Healthy Homes and making your rental more eco-friendly

Small changes you make to your rental will not only make it healthy homes compliant but will help your tenants to lower their carbon footprint. Your property can be energy efficient, reduce waste, and have a positive impact on the environment. You’ll get the best out of your investment, and you’ll be helping to save your tenants’ money.

Many of the new Healthy Homes standards that became New Zealand law in 2019 will make your property a lot more energy-efficient, more secure, and reduce the need for maintenance. As a result, you can protect your investment, and your tenants can have a healthy place to live.

We’re going to cover some of the main points in the 2019 Healthy Homes Act and give you some tips that work alongside these to make your house more eco-friendly.

Healthy Homes: Ventilation standards

According to the new ventilation guidelines, every liveable space – pretty much everywhere but the hallway – needs an openable window or door. Kitchens and bathrooms need extractor fans that vent to the outside, to let out moisture and improve airflow.

These guidelines are the minimum requirements for a rental and there are also some other very easy wins you can get by considering making further tweaks to your property.

Is there space for tenants to dry clothes outside?

A dryer uses a lot of energy and costs your tenants’ money. Dryers can also cause dampness and mold when incorrectly installed and this can take away from your other ventilation efforts. This is the same with drying clothes on a rack inside.

If you have space, installing an outdoor clothesline is a great idea. In addition to saving money on power, this will also help with dampness issues and moisture in the home.

Healthy homes

Another small change to your house that can benefit both your tenants and your property is having secure latches on windows. This allows tenants to ventilate the house with open windows while they’re away and it’s also great for tenant security.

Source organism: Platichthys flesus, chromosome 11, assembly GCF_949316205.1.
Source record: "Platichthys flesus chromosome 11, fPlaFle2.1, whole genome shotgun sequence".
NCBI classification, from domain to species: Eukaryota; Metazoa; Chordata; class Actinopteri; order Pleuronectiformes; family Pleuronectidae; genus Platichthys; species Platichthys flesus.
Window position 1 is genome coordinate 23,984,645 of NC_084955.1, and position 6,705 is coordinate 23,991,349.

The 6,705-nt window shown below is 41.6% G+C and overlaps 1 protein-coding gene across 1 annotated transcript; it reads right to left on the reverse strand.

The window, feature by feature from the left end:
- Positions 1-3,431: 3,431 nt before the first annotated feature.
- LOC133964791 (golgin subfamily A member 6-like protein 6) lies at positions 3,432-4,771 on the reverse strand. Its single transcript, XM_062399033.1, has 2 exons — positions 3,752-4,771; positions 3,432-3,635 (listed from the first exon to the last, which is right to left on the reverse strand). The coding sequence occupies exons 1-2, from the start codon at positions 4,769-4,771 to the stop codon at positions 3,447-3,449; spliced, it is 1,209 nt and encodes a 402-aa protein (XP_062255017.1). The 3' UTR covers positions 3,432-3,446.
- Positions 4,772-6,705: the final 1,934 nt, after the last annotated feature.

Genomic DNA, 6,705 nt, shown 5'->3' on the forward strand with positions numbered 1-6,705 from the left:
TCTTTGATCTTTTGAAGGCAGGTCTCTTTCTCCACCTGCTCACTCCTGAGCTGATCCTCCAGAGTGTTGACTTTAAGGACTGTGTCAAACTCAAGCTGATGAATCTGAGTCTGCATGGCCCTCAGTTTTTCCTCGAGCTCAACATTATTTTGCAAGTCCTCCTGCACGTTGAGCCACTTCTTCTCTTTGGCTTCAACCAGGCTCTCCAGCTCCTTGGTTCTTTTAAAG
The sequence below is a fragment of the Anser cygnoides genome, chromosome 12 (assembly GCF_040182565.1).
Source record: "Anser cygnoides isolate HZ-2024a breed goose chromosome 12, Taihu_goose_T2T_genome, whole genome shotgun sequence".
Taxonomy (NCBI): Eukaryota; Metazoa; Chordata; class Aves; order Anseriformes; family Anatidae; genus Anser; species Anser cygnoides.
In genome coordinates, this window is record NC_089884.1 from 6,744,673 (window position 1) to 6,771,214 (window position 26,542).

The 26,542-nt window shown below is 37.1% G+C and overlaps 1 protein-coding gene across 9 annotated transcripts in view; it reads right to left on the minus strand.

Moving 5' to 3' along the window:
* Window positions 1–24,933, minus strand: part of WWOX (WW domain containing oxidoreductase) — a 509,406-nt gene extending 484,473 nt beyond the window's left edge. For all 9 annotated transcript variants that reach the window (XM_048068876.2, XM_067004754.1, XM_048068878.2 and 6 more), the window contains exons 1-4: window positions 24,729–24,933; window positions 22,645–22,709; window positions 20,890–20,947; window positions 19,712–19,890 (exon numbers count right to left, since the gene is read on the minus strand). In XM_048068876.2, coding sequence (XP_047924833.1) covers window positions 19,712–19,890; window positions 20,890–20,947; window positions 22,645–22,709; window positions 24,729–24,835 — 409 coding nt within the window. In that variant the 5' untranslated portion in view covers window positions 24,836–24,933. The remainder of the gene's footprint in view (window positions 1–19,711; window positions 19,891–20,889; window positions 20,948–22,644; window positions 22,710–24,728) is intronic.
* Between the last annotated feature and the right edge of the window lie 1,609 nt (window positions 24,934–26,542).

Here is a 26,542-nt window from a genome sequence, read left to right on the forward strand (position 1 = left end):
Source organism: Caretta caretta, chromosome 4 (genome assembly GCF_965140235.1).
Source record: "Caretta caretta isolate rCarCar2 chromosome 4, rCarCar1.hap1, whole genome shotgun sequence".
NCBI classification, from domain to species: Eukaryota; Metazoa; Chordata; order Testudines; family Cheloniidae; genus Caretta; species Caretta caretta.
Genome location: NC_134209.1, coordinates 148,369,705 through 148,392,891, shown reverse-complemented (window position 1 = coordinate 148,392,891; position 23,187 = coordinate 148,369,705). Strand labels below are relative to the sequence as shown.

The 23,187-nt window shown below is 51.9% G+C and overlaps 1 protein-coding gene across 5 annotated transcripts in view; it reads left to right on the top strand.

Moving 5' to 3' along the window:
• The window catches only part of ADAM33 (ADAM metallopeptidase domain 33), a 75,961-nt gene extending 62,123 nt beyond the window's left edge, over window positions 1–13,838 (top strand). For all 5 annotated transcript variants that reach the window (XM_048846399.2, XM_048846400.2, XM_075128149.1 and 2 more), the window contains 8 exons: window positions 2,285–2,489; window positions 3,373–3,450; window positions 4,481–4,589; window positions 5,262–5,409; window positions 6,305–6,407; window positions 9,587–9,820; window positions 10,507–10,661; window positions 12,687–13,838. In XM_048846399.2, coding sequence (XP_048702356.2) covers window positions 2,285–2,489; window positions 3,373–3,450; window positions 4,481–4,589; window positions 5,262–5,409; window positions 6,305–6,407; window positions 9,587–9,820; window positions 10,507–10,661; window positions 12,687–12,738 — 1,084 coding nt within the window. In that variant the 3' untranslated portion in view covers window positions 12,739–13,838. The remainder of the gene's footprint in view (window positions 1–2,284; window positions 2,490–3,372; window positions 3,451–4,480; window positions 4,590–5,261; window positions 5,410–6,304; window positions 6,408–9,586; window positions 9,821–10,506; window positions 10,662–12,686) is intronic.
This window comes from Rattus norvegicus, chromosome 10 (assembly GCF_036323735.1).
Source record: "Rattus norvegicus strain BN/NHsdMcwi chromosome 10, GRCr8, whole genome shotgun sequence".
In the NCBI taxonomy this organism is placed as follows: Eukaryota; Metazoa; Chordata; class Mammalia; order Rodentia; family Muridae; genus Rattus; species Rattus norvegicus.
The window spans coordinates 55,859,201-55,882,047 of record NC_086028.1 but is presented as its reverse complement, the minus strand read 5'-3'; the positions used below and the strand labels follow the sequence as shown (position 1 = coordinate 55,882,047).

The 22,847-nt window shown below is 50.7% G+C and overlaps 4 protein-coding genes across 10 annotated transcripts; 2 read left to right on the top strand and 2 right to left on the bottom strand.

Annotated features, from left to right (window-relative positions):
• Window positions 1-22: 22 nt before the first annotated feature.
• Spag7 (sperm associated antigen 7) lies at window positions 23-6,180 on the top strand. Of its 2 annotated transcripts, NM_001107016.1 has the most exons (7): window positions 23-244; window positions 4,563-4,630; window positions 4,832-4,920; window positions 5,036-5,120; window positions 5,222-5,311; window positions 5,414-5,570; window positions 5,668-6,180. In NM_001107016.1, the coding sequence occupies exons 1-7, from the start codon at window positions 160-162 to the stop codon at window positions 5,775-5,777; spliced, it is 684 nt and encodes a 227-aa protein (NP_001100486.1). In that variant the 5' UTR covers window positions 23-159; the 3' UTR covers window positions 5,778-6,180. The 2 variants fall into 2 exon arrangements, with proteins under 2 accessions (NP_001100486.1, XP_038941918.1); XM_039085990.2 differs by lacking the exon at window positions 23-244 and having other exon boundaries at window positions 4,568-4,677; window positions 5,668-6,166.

Conversely, not having secure latches on windows means that ventilation can only happen when tenants are home. As a result, this can lead to mould in bedrooms, on window seals, on curtains, and in the bathroom. Although window latches won’t make your home more eco-friendly, they will help with better ventilation, airflow, and consequently help to avoid issues with mold and dampness.

When is ventilation not ventilation? When it is a draught. Ventilating your home is important but so is knowing the difference between ventilation and a draught. Gaps or holes in walls or ceilings, or around window frames can cause drafts. It shouldn’t be said that these need to be fixed immediately, but perhaps the threat of being non-compliant will give people motivation. We recommend checking your home for draughts and fixing these where noticed. This will reduce heating bills for tenants and ensure you meet the Healthy Homes standards.

Healthy Homes: Insulation

Insulating your property is not only a great way to lift the temperature in your rental, but, it will also save you and your tenants’ money in the long run. How?

  • it will cost less to heat the property
  • the house will be drier and warmer
  • the property will be less prone to mould and dampness

Ceiling and underfloor insulation have both been compulsory since July last year. If you’ve purchased a property since then and plan on making it a rental, check that it is compliant.

If you’re getting your underfloor insulation done, it’s a good idea to check your ground moisture barrier. Moisture and drainage are part of the healthy homes standards too as dampness caused by moisture issues can damage your house and the health of your tenants.

Solving the issue of the ground moisture barrier can be as easy as installing a polyurethane sheet over the ground. These can be picked up at most building supply stores. All you need to do is:

  • figure out the ground level of your home in square metres
  • allow extra overlaps and a little wastage if you’re doing a DIY job
  • head along to whichever local building store is running the best sausage sizzle (you can usually count on Bunnings)

Then pick up your polyurethane, your sausage, and a Stanley knife and you’re away laughing.

Floor and ceiling insulation is the minimum requirement, but there are other things that will help you to have a healthy home. For example, you can think about getting better curtains to help retain heat. Many cities in New Zealand have curtain banks that provide free curtains to people with community services cards.

Healthy Homes: Heating

The World Health Organisation guidelines recommend a minimum temperature of 18˚C in houses. This should be higher for at-risk people such as children, the elderly and people who are ill.

Having your home up to the Healthy Homes insulation standards will help a lot with getting towards that minimum temperature. However, you still need to provide a fixed heating source in the main living room.